Last November, a new coalition of organizations of color and environmental groups in Portland, Oregon, made history by passing the Portland Clean Energy Fund (PCEF). This fund was established through the first-ever ballot measure created and led by people of color to fund climate justice and jobs in the United States.
To celebrate the one-year anniversary of this historic victory, the Ready For 100 campaign joined with leaders of the Portland Clean Energy Fund coalition to look at the incredible efforts that launched and have sustained PCEF.
From the early days of the Portland Clean Energy Fund coalition, it was important to its leaders to advance climate, economic, and racial justice simultaneously. The ballot initiative does this by providing funding for clean energy job training, renewable energy projects, and energy efficiency work. The fund is specifically designed to benefit low-income families and communities of color who are disproportionately harmed by climate change and environmental injustice.
In other words, PCEF contributes toward a just energy transition -- a transition to clean energy and a regenerative economy that advances justice for the communities who are most affected by the climate crisis, as well as racial and economic inequities. Low-income communities and communities of color bear the brunt of the impacts of climate change, facing grave health effects from longer smoky fire seasons, heat waves and heat islands, and poorly insulated housing that results in higher exposure to heat and cold.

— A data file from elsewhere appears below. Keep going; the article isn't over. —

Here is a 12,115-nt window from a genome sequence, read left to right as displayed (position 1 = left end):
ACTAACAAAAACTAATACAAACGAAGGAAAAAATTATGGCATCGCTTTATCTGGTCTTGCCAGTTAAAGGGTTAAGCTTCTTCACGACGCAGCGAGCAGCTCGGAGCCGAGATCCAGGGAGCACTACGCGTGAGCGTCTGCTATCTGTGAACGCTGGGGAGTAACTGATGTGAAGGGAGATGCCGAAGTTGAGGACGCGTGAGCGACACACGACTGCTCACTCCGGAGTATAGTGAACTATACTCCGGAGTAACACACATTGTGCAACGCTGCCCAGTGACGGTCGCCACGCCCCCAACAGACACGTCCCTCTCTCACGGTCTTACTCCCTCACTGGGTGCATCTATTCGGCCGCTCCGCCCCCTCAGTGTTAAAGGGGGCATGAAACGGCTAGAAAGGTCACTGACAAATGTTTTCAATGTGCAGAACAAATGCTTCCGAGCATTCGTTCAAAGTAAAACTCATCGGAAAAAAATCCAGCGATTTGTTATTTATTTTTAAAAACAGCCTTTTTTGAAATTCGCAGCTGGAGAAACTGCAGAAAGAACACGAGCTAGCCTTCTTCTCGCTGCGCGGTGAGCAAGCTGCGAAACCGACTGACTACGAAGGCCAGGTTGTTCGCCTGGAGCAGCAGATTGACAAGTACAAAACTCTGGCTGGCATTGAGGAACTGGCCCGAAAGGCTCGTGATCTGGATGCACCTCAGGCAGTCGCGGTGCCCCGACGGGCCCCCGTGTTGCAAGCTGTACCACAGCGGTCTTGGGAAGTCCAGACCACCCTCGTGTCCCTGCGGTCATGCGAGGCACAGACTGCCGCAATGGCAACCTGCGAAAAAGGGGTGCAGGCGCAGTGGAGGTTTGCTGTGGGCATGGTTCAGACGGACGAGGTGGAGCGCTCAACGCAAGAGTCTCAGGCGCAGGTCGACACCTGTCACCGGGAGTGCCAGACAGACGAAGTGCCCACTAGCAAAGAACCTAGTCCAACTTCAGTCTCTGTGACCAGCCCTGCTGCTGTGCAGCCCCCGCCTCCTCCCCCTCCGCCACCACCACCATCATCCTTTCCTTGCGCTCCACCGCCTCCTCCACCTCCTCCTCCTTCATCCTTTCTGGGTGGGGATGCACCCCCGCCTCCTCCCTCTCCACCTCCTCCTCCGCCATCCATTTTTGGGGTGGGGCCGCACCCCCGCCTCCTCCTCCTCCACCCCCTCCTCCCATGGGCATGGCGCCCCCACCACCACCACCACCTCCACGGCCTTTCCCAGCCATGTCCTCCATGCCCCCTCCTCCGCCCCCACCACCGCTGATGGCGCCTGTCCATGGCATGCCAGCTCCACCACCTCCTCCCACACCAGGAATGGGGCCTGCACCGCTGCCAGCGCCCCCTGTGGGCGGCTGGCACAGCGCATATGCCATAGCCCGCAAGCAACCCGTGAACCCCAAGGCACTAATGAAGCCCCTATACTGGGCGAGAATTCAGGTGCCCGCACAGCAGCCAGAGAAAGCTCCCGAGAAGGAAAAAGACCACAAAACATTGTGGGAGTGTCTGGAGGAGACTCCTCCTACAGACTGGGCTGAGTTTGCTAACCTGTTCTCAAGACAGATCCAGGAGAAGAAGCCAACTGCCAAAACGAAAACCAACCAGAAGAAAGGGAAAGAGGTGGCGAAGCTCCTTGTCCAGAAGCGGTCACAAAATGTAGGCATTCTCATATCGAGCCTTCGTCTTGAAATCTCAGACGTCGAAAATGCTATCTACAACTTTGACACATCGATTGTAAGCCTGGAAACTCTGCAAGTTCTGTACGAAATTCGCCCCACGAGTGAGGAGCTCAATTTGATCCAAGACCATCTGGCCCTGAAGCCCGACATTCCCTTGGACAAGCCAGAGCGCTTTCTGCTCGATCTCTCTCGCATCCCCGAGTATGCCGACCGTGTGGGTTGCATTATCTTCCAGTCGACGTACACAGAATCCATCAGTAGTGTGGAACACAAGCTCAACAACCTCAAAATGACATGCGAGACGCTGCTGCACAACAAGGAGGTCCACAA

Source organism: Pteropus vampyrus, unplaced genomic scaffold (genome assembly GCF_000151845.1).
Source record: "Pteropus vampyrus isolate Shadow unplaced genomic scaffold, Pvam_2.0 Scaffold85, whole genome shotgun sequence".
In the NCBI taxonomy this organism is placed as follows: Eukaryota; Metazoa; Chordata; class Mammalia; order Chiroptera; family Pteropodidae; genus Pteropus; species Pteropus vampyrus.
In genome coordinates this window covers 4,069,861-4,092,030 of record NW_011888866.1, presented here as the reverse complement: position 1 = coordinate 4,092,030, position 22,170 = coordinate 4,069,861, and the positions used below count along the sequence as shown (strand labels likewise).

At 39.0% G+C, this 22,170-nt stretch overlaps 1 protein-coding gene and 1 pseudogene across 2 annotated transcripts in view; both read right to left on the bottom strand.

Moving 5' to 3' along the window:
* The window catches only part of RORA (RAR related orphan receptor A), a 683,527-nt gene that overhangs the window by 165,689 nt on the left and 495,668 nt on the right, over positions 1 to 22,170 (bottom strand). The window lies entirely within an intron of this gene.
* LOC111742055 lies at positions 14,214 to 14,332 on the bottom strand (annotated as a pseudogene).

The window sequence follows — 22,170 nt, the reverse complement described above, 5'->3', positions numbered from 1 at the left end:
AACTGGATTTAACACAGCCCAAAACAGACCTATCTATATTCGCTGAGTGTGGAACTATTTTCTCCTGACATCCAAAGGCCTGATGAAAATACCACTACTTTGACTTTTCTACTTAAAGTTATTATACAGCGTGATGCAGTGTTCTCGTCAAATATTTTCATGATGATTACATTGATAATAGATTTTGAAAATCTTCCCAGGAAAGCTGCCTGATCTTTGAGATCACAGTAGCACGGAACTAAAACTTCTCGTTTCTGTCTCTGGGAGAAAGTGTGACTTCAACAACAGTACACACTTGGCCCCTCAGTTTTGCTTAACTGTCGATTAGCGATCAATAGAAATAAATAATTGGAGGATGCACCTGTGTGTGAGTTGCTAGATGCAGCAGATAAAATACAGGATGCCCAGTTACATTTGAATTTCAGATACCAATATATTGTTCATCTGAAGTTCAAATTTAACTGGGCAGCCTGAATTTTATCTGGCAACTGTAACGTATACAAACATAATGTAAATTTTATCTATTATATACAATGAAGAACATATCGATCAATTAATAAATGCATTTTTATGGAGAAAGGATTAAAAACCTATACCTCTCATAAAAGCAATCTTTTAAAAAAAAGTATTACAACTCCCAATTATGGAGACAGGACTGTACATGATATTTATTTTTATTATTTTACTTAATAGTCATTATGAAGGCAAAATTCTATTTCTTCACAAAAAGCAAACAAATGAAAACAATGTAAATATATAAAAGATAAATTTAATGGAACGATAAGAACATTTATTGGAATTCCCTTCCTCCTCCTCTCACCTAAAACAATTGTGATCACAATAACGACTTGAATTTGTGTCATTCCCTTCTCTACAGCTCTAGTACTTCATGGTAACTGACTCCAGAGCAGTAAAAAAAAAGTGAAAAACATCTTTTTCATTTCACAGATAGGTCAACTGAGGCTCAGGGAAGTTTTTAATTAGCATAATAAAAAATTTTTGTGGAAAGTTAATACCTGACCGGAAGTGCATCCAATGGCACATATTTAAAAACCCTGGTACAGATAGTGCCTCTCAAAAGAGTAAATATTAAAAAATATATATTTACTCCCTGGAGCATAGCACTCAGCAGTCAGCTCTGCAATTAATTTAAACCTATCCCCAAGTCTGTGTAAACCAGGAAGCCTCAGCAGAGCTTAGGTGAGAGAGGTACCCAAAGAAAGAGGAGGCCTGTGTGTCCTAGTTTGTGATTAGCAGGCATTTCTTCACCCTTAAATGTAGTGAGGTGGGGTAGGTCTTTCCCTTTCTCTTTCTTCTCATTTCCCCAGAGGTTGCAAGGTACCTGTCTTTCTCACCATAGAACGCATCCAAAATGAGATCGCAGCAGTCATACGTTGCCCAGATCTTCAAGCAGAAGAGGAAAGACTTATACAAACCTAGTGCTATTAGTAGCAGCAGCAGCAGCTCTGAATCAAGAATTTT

Thanks to PCEF, Portland will see more equitable implementation of clean energy, more jobs, shared food gardens, and tree canopy in neighborhoods dense with concrete.
Photo by Rick Rappaport
"Nearly every step of the way, we faced opposition and skeptics saying it couldn’t be done. What kept us going was the spirit of the movement and our vision to bring communities of color and low-income communities to the center of the transition to a clean energy economy," said Jenny Lee, Advocacy Director at the Asian Pacific American Network of Oregon. "On election night one year ago, Portland achieved a historic victory -- not only were we the first community of color-led initiative to campaign to fund climate justice and jobs, and likely in the country -- we were the first to win!"
Building this coalition and vision did not happen overnight. Advancing climate, economic, and racial justice required a new kind of organizing and leadership, which resulted in what leaders dubbed the “green, Brown, Black” coalition. This group combined the leadership of frontline organizations¹, with the organizing capacity of environmental organizations². When the new coalition came together, leaders wanted to ensure the communities with the most need were not economically burdened by the clean energy transition, but rather that Big Business would pay its fair share. PCEF charges billion-dollar retail corporations a 1% “Clean Energy Surcharge,” bringing in as much as $60 million in new revenue annually for clean energy and clean energy jobs.